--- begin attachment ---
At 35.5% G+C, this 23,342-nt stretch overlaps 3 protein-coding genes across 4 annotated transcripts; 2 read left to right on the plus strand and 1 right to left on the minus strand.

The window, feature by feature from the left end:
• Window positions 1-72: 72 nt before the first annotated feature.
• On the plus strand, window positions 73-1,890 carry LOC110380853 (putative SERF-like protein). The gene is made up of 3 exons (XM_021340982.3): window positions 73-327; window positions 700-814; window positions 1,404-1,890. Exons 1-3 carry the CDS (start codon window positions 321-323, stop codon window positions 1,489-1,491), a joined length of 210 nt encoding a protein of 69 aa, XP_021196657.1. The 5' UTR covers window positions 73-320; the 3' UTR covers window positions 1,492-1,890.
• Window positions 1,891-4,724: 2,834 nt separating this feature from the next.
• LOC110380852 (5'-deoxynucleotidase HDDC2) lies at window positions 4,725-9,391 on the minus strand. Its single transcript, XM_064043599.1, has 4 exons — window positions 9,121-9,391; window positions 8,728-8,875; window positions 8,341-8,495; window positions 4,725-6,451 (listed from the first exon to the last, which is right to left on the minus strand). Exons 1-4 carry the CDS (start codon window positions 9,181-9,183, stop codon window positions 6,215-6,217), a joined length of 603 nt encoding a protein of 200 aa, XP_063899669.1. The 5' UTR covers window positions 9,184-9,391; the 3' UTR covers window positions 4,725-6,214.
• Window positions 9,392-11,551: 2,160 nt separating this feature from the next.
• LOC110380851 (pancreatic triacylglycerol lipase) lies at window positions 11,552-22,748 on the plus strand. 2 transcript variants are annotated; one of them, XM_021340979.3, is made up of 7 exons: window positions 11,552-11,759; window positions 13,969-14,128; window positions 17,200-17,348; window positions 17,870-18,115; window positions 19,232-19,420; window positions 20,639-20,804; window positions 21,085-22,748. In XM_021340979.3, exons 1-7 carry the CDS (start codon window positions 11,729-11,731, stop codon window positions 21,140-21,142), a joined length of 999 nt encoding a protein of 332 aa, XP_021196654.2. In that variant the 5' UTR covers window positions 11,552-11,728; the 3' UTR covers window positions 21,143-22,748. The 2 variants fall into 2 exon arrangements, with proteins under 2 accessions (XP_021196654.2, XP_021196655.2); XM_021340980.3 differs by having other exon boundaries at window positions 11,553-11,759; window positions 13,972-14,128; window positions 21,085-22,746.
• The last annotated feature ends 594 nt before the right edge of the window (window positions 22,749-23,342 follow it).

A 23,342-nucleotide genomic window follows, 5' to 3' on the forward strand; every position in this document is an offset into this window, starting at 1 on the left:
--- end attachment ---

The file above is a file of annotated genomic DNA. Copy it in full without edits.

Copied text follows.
At 35.5% G+C, this 23,342-nt stretch overlaps 3 protein-coding genes across 4 annotated transcripts; 2 read left to right on the plus strand and 1 right to left on the minus strand.

The window, feature by feature from the left end:
• Window positions 1-72: 72 nt before the first annotated feature.
• On the plus strand, window positions 73-1,890 carry LOC110380853 (putative SERF-like protein). The gene is made up of 3 exons (XM_021340982.3): window positions 73-327; window positions 700-814; window positions 1,404-1,890. Exons 1-3 carry the CDS (start codon window positions 321-323, stop codon window positions 1,489-1,491), a joined length of 210 nt encoding a protein of 69 aa, XP_021196657.1. The 5' UTR covers window positions 73-320; the 3' UTR covers window positions 1,492-1,890.
• Window positions 1,891-4,724: 2,834 nt separating this feature from the next.
• LOC110380852 (5'-deoxynucleotidase HDDC2) lies at window positions 4,725-9,391 on the minus strand. Its single transcript, XM_064043599.1, has 4 exons — window positions 9,121-9,391; window positions 8,728-8,875; window positions 8,341-8,495; window positions 4,725-6,451 (listed from the first exon to the last, which is right to left on the minus strand). Exons 1-4 carry the CDS (start codon window positions 9,181-9,183, stop codon window positions 6,215-6,217), a joined length of 603 nt encoding a protein of 200 aa, XP_063899669.1. The 5' UTR covers window positions 9,184-9,391; the 3' UTR covers window positions 4,725-6,214.
• Window positions 9,392-11,551: 2,160 nt separating this feature from the next.
• LOC110380851 (pancreatic triacylglycerol lipase) lies at window positions 11,552-22,748 on the plus strand. 2 transcript variants are annotated; one of them, XM_021340979.3, is made up of 7 exons: window positions 11,552-11,759; window positions 13,969-14,128; window positions 17,200-17,348; window positions 17,870-18,115; window positions 19,232-19,420; window positions 20,639-20,804; window positions 21,085-22,748. In XM_021340979.3, exons 1-7 carry the CDS (start codon window positions 11,729-11,731, stop codon window positions 21,140-21,142), a joined length of 999 nt encoding a protein of 332 aa, XP_021196654.2. In that variant the 5' UTR covers window positions 11,552-11,728; the 3' UTR covers window positions 21,143-22,748. The 2 variants fall into 2 exon arrangements, with proteins under 2 accessions (XP_021196654.2, XP_021196655.2); XM_021340980.3 differs by having other exon boundaries at window positions 11,553-11,759; window positions 13,972-14,128; window positions 21,085-22,746.
• The last annotated feature ends 594 nt before the right edge of the window (window positions 22,749-23,342 follow it).

A 23,342-nucleotide genomic window follows, 5' to 3' on the forward strand; every position in this document is an offset into this window, starting at 1 on the left: